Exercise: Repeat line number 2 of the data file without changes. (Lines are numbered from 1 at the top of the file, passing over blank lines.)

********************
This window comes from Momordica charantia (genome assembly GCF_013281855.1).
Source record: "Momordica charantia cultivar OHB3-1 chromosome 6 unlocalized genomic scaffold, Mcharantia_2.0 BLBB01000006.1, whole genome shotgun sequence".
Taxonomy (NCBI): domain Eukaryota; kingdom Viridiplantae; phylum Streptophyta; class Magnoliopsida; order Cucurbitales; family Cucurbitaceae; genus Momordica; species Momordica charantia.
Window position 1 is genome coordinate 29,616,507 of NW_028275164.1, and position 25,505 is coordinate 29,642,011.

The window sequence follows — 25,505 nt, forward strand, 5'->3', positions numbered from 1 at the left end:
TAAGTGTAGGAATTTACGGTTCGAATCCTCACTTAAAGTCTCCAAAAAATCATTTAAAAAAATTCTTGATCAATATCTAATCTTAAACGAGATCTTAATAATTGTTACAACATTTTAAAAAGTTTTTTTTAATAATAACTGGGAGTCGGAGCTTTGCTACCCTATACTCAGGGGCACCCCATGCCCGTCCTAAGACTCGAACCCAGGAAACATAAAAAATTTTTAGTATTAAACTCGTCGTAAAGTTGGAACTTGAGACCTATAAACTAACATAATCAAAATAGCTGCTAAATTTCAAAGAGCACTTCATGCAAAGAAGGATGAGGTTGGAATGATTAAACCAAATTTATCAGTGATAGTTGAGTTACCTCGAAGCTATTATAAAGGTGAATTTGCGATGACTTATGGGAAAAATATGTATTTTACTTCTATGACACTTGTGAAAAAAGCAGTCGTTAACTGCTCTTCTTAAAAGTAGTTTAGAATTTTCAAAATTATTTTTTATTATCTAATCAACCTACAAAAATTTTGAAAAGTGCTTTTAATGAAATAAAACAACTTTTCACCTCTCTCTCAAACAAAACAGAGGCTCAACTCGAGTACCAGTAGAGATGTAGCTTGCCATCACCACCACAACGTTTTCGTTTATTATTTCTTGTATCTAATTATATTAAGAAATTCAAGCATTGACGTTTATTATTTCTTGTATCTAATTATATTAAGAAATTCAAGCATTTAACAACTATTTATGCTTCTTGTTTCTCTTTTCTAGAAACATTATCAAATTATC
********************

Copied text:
Source record: "Momordica charantia cultivar OHB3-1 chromosome 6 unlocalized genomic scaffold, Mcharantia_2.0 BLBB01000006.1, whole genome shotgun sequence".